Another interesting fact came from Facebook, with the social network revealing that the top five countries participating in the global interactions were the USA, Brazil, ArgentinaGermany and Indonesia. It’s a little surprising that the two countries battling it out in the World Cup final were not the top two countries in terms of Facebook activity, although as stated, it’s reasonable to assume that both the Argentinians and the Germans would be glued to the match itself, rather than posting to social networks.

Were you active on social media during the football World Cup? What were your favourite moments from Brazil 2014? There many memorable tweets, posts and viral memes doing the rounds, and it must be said that social media really did provide a supplementary layer and subplot to what was already a fantastic global occasion.

If you have a particular favourite social media moment from Brazil 2014 then please link to it in the comments section below.

VIDEO GUIDE: Search Your Instagram Captions, Comments, Tags and #Hashtags

One of the cool things you can do when you download your Instagram photos to SocialSafe is to search through them by keyword or hashtag. When viewing your Instagrams within SocialSafe you can click on the Search box on the left hand side of the top bar and enter the word, name or phrase you’d like to find.

Here’s a very short video showing you how to Search Your Instagram Captions, Tags and #Hashtags:

Any photos containing your chosen search term will be displayed. Hovering over an image will show you how many comments, tags and/or likes it has, and clicking on the image will open it up in a larger view, where you will be able to see the caption, any comments, who has liked your photo and any tags associated with it.

You can also change the date range [not demonstrated in this video] to only show you images from any of the preset time periods (eg Last 7 Days, Last 30 Days, Last Year etc), or set your own custom date range.

For more tutorial videos, including how to print your Instagrams as PDFs, please refer to the SocialSafe YouTube Channel where the other aspects and functionality of the SocialSafe application are covered in greater detail.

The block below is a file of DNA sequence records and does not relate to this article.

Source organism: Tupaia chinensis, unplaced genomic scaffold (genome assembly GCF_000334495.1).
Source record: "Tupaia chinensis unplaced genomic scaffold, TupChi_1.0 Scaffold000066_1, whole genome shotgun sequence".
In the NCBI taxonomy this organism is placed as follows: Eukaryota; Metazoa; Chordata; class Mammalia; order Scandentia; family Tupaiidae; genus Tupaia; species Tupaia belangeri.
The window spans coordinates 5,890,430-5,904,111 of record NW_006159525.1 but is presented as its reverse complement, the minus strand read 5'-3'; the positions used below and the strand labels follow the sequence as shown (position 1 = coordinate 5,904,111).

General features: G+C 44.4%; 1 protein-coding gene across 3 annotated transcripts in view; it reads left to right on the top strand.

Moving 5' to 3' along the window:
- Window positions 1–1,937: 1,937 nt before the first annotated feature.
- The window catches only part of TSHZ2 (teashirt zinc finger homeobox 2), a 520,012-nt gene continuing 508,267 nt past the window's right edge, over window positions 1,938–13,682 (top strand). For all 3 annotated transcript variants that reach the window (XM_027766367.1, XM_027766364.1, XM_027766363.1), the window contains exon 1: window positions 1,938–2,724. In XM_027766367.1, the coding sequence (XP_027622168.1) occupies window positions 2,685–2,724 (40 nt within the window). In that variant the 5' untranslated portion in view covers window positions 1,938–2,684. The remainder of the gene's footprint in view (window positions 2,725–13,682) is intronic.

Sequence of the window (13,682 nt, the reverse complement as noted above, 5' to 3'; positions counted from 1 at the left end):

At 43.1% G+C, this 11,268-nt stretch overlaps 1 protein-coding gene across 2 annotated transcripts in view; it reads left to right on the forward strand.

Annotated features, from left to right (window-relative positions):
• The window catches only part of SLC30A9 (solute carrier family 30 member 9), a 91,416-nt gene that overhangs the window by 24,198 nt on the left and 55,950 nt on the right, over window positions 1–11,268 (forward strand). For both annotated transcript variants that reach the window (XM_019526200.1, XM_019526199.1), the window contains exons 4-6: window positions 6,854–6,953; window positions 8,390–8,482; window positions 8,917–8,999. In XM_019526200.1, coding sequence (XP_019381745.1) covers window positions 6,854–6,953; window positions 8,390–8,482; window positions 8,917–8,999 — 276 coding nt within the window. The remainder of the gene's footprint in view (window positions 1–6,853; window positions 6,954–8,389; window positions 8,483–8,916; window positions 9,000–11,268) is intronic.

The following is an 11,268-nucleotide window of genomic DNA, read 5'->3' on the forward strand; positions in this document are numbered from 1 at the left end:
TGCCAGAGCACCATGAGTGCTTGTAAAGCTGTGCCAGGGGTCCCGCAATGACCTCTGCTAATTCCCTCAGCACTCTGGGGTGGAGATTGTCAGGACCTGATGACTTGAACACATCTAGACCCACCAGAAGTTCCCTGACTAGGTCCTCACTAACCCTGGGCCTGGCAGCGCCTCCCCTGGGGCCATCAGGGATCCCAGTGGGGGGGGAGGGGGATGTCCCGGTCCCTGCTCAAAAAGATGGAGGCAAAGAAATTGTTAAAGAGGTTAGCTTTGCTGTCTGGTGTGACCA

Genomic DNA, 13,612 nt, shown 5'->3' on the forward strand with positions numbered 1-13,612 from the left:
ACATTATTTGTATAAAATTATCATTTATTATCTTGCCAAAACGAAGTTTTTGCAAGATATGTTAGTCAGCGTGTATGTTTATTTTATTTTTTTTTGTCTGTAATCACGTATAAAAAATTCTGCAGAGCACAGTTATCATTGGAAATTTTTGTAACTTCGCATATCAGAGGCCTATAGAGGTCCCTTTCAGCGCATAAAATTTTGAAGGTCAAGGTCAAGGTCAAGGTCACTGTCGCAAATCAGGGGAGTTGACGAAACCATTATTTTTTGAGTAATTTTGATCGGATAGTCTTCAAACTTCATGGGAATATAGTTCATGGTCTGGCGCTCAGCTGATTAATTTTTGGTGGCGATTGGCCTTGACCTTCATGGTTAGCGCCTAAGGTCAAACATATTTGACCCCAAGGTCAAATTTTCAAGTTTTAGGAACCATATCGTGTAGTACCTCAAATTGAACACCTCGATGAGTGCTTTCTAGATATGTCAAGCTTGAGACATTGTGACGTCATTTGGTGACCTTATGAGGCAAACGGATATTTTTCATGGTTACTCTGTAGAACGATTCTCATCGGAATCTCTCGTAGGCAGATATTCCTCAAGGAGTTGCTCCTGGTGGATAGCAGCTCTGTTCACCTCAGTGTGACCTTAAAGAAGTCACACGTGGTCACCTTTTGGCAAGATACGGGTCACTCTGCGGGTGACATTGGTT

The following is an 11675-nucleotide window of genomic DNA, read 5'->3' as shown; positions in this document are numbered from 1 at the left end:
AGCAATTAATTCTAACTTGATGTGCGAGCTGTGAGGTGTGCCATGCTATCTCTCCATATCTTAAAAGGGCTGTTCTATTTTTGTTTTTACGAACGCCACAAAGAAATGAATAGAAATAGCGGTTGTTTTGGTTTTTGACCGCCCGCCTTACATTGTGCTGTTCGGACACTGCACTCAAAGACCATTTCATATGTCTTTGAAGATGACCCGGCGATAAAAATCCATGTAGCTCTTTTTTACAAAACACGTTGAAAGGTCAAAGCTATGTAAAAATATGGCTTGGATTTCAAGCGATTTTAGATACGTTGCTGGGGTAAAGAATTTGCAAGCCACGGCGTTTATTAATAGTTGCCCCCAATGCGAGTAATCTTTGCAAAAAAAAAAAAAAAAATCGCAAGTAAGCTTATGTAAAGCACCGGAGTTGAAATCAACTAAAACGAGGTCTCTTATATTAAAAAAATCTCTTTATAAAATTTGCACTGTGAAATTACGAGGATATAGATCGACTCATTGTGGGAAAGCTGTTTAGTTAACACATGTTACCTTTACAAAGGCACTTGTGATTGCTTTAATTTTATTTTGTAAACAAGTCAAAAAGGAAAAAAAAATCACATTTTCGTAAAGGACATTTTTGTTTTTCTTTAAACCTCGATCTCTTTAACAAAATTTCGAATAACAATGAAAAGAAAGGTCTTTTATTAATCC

Facebook Controls Your News Feed In Attempt To Manipulate Your Mood

The much fabled Facebook News Feed algorithm sees to it that we are shown stories that Facebook thinks we will engage with, or that will be of significant interest to us. To add to the irritation of users, we are also shown Suggested Posts and adverts that take the place of posts from people who we’re actually friends with.

However, it’s one thing being second guessed for the sake of not being overwhelmed with potentially irrelevant or humdrum content, but it’s something else entirely to have the content of your News Feed manipulated to see if it can elicit certain emotional reactions from you. And that’s exactly what has been going on at Facebook.

It has recently come to light that Facebook had manipulated the emotions of hundreds of thousands of users by what was shown in their respective News Feeds. An experiment conducted in 2012 saw nearly 700,000 users’ News Feeds skewed to be happier or sadder than normal, in an attempt to see if an ‘emotional contagion’ could be affected.

The results showed that emotion can indeed spread across the network, evidenced by the fact that users who had been presented with a manipulated Facebook News Feed went on to post updates of their own that reflected the mood of the ones they had been shown.

Users were understandably annoyed to find out that Facebook had been using them as psychological guinea-pigs without their knowledge or consent. While not necessarily illegal, what Facebook has done could be considered immoral, and even those involved in conducting the research – such as Susan Fiske, Professor of Psychology at Princeton University – had their reservations:

“…the level of outrage that appears to be happening suggests that maybe it shouldn’t have been done… I’m still thinking about it and I’m a little creeped out too.”

However,  Adam Kramer – a member of Facebook’s Core Data Science Team and co-author of the study – has defended the experiment:

“The reason we did this research is because we care about the emotional impact of Facebook and the people that use our product… We felt that it was important to investigate the common worry that seeing friends post positive content leads to people feeling negative or left out. At the same time, we were concerned that exposure to friends’ negativity might lead people to avoid visiting Facebook. We didn’t clearly state our motivations in the paper.”

How do you feel about Facebook’s experiment? While there is the obvious ethical issue surrounding the manipulation of people’s moods, there is a case to argue that Facebook had the interests of its wider audience at heart, and telling people that they were to be the subject of such an experiment could bias the outcome. If you have a view on this story, please feel free to let us know your opinion by leaving a comment below.